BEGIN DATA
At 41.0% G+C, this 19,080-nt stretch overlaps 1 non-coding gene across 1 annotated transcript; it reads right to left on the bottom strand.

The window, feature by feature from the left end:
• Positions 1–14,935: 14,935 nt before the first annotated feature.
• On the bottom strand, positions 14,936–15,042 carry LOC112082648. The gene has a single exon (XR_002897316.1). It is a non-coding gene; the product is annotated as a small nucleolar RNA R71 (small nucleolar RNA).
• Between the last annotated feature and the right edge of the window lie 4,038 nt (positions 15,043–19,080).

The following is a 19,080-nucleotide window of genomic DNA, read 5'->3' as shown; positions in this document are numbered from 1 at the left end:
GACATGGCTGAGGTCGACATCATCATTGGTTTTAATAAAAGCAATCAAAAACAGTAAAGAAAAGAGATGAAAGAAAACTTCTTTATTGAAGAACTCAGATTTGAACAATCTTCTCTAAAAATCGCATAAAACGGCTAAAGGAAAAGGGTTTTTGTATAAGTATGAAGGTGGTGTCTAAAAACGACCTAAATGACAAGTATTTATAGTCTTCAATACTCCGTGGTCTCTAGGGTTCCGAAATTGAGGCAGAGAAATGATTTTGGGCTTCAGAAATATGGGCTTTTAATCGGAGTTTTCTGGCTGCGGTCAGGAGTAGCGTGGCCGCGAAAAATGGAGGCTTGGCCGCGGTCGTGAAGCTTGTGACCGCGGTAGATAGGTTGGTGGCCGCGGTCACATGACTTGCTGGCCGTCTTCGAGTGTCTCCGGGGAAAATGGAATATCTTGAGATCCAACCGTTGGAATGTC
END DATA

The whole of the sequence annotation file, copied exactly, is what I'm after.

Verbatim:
At 41.0% G+C, this 19,080-nt stretch overlaps 1 non-coding gene across 1 annotated transcript; it reads right to left on the bottom strand.

The window, feature by feature from the left end:
• Positions 1–14,935: 14,935 nt before the first annotated feature.
• On the bottom strand, positions 14,936–15,042 carry LOC112082648. The gene has a single exon (XR_002897316.1). It is a non-coding gene; the product is annotated as a small nucleolar RNA R71 (small nucleolar RNA).
• Between the last annotated feature and the right edge of the window lie 4,038 nt (positions 15,043–19,080).

The following is a 19,080-nucleotide window of genomic DNA, read 5'->3' as shown; positions in this document are numbered from 1 at the left end:
GACATGGCTGAGGTCGACATCATCATTGGTTTTAATAAAAGCAATCAAAAACAGTAAAGAAAAGAGATGAAAGAAAACTTCTTTATTGAAGAACTCAGATTTGAACAATCTTCTCTAAAAATCGCATAAAACGGCTAAAGGAAAAGGGTTTTTGTATAAGTATGAAGGTGGTGTCTAAAAACGACCTAAATGACAAGTATTTATAGTCTTCAATACTCCGTGGTCTCTAGGGTTCCGAAATTGAGGCAGAGAAATGATTTTGGGCTTCAGAAATATGGGCTTTTAATCGGAGTTTTCTGGCTGCGGTCAGGAGTAGCGTGGCCGCGAAAAATGGAGGCTTGGCCGCGGTCGTGAAGCTTGTGACCGCGGTAGATAGGTTGGTGGCCGCGGTCACATGACTTGCTGGCCGTCTTCGAGTGTCTCCGGGGAAAATGGAATATCTTGAGATCCAACCGTTGGAATGTC